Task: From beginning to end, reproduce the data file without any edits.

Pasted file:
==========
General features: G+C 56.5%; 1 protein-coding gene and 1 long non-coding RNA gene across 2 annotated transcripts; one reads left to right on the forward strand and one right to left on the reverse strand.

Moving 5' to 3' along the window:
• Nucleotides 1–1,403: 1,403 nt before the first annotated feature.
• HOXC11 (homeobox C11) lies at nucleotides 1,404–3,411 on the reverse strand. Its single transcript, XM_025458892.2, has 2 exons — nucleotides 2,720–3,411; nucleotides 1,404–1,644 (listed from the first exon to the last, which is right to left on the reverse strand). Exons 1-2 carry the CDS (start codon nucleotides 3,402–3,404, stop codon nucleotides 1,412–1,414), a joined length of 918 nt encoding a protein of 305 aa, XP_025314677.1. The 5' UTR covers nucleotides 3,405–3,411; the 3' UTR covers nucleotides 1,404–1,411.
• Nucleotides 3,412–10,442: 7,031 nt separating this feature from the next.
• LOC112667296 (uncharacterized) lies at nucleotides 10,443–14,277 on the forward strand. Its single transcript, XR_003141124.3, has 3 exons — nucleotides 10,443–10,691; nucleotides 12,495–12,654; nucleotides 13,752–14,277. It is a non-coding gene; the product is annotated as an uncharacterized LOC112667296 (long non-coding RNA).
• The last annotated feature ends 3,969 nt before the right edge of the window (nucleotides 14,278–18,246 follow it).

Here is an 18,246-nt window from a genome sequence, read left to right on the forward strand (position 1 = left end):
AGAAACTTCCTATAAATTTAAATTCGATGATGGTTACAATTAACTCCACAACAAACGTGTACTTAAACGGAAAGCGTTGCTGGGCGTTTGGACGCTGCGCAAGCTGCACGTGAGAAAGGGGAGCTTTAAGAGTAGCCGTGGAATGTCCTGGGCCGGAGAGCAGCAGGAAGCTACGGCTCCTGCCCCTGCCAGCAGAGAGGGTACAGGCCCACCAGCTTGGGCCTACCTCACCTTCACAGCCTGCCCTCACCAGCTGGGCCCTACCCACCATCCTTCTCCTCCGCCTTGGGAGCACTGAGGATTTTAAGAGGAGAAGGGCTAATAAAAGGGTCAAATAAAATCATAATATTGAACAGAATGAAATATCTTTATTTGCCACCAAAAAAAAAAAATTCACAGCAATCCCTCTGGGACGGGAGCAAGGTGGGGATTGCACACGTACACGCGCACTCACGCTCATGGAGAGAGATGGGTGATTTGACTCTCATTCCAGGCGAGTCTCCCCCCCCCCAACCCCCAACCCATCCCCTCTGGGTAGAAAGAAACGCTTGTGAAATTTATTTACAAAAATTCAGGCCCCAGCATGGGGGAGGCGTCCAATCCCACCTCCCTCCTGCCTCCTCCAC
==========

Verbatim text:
General features: G+C 56.5%; 1 protein-coding gene and 1 long non-coding RNA gene across 2 annotated transcripts; one reads left to right on the forward strand and one right to left on the reverse strand.

Moving 5' to 3' along the window:
• Nucleotides 1–1,403: 1,403 nt before the first annotated feature.
• HOXC11 (homeobox C11) lies at nucleotides 1,404–3,411 on the reverse strand. Its single transcript, XM_025458892.2, has 2 exons — nucleotides 2,720–3,411; nucleotides 1,404–1,644 (listed from the first exon to the last, which is right to left on the reverse strand). Exons 1-2 carry the CDS (start codon nucleotides 3,402–3,404, stop codon nucleotides 1,412–1,414), a joined length of 918 nt encoding a protein of 305 aa, XP_025314677.1. The 5' UTR covers nucleotides 3,405–3,411; the 3' UTR covers nucleotides 1,404–1,411.
• Nucleotides 3,412–10,442: 7,031 nt separating this feature from the next.
• LOC112667296 (uncharacterized) lies at nucleotides 10,443–14,277 on the forward strand. Its single transcript, XR_003141124.3, has 3 exons — nucleotides 10,443–10,691; nucleotides 12,495–12,654; nucleotides 13,752–14,277. It is a non-coding gene; the product is annotated as an uncharacterized LOC112667296 (long non-coding RNA).
• The last annotated feature ends 3,969 nt before the right edge of the window (nucleotides 14,278–18,246 follow it).

Here is an 18,246-nt window from a genome sequence, read left to right on the forward strand (position 1 = left end):
AGAAACTTCCTATAAATTTAAATTCGATGATGGTTACAATTAACTCCACAACAAACGTGTACTTAAACGGAAAGCGTTGCTGGGCGTTTGGACGCTGCGCAAGCTGCACGTGAGAAAGGGGAGCTTTAAGAGTAGCCGTGGAATGTCCTGGGCCGGAGAGCAGCAGGAAGCTACGGCTCCTGCCCCTGCCAGCAGAGAGGGTACAGGCCCACCAGCTTGGGCCTACCTCACCTTCACAGCCTGCCCTCACCAGCTGGGCCCTACCCACCATCCTTCTCCTCCGCCTTGGGAGCACTGAGGATTTTAAGAGGAGAAGGGCTAATAAAAGGGTCAAATAAAATCATAATATTGAACAGAATGAAATATCTTTATTTGCCACCAAAAAAAAAAAATTCACAGCAATCCCTCTGGGACGGGAGCAAGGTGGGGATTGCACACGTACACGCGCACTCACGCTCATGGAGAGAGATGGGTGATTTGACTCTCATTCCAGGCGAGTCTCCCCCCCCCCAACCCCCAACCCATCCCCTCTGGGTAGAAAGAAACGCTTGTGAAATTTATTTACAAAAATTCAGGCCCCAGCATGGGGGAGGCGTCCAATCCCACCTCCCTCCTGCCTCCTCCAC